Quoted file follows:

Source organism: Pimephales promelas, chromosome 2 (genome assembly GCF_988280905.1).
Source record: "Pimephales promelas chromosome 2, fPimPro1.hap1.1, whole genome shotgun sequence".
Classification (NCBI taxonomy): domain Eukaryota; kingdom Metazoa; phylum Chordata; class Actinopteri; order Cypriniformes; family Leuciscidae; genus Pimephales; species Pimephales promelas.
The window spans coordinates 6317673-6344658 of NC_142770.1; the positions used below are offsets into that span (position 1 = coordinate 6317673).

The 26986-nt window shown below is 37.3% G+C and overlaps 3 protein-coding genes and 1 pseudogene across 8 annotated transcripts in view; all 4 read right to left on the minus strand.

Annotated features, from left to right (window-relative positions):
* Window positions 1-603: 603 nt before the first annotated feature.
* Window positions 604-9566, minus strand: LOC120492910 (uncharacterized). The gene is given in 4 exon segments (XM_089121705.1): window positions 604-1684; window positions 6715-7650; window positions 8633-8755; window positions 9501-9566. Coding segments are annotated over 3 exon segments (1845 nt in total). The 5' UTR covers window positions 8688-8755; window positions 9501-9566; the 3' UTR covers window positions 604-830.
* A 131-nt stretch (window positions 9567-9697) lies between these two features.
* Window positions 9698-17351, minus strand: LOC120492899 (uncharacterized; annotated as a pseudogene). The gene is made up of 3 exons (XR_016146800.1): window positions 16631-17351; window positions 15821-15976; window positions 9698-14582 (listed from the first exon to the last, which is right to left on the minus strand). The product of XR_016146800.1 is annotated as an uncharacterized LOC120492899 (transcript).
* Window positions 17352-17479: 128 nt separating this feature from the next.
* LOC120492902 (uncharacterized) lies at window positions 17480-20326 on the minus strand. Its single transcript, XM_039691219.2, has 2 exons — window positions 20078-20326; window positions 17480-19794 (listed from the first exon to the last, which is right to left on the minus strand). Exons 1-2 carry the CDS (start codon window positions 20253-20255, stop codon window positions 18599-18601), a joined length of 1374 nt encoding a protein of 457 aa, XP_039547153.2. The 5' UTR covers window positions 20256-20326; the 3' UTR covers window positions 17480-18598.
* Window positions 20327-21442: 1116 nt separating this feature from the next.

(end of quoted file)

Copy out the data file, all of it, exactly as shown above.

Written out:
Source organism: Pimephales promelas, chromosome 2 (genome assembly GCF_988280905.1).
Source record: "Pimephales promelas chromosome 2, fPimPro1.hap1.1, whole genome shotgun sequence".
Classification (NCBI taxonomy): domain Eukaryota; kingdom Metazoa; phylum Chordata; class Actinopteri; order Cypriniformes; family Leuciscidae; genus Pimephales; species Pimephales promelas.
The window spans coordinates 6317673-6344658 of NC_142770.1; the positions used below are offsets into that span (position 1 = coordinate 6317673).

The 26986-nt window shown below is 37.3% G+C and overlaps 3 protein-coding genes and 1 pseudogene across 8 annotated transcripts in view; all 4 read right to left on the minus strand.

Annotated features, from left to right (window-relative positions):
* Window positions 1-603: 603 nt before the first annotated feature.
* Window positions 604-9566, minus strand: LOC120492910 (uncharacterized). The gene is given in 4 exon segments (XM_089121705.1): window positions 604-1684; window positions 6715-7650; window positions 8633-8755; window positions 9501-9566. Coding segments are annotated over 3 exon segments (1845 nt in total). The 5' UTR covers window positions 8688-8755; window positions 9501-9566; the 3' UTR covers window positions 604-830.
* A 131-nt stretch (window positions 9567-9697) lies between these two features.
* Window positions 9698-17351, minus strand: LOC120492899 (uncharacterized; annotated as a pseudogene). The gene is made up of 3 exons (XR_016146800.1): window positions 16631-17351; window positions 15821-15976; window positions 9698-14582 (listed from the first exon to the last, which is right to left on the minus strand). The product of XR_016146800.1 is annotated as an uncharacterized LOC120492899 (transcript).
* Window positions 17352-17479: 128 nt separating this feature from the next.
* LOC120492902 (uncharacterized) lies at window positions 17480-20326 on the minus strand. Its single transcript, XM_039691219.2, has 2 exons — window positions 20078-20326; window positions 17480-19794 (listed from the first exon to the last, which is right to left on the minus strand). Exons 1-2 carry the CDS (start codon window positions 20253-20255, stop codon window positions 18599-18601), a joined length of 1374 nt encoding a protein of 457 aa, XP_039547153.2. The 5' UTR covers window positions 20256-20326; the 3' UTR covers window positions 17480-18598.
* Window positions 20327-21442: 1116 nt separating this feature from the next.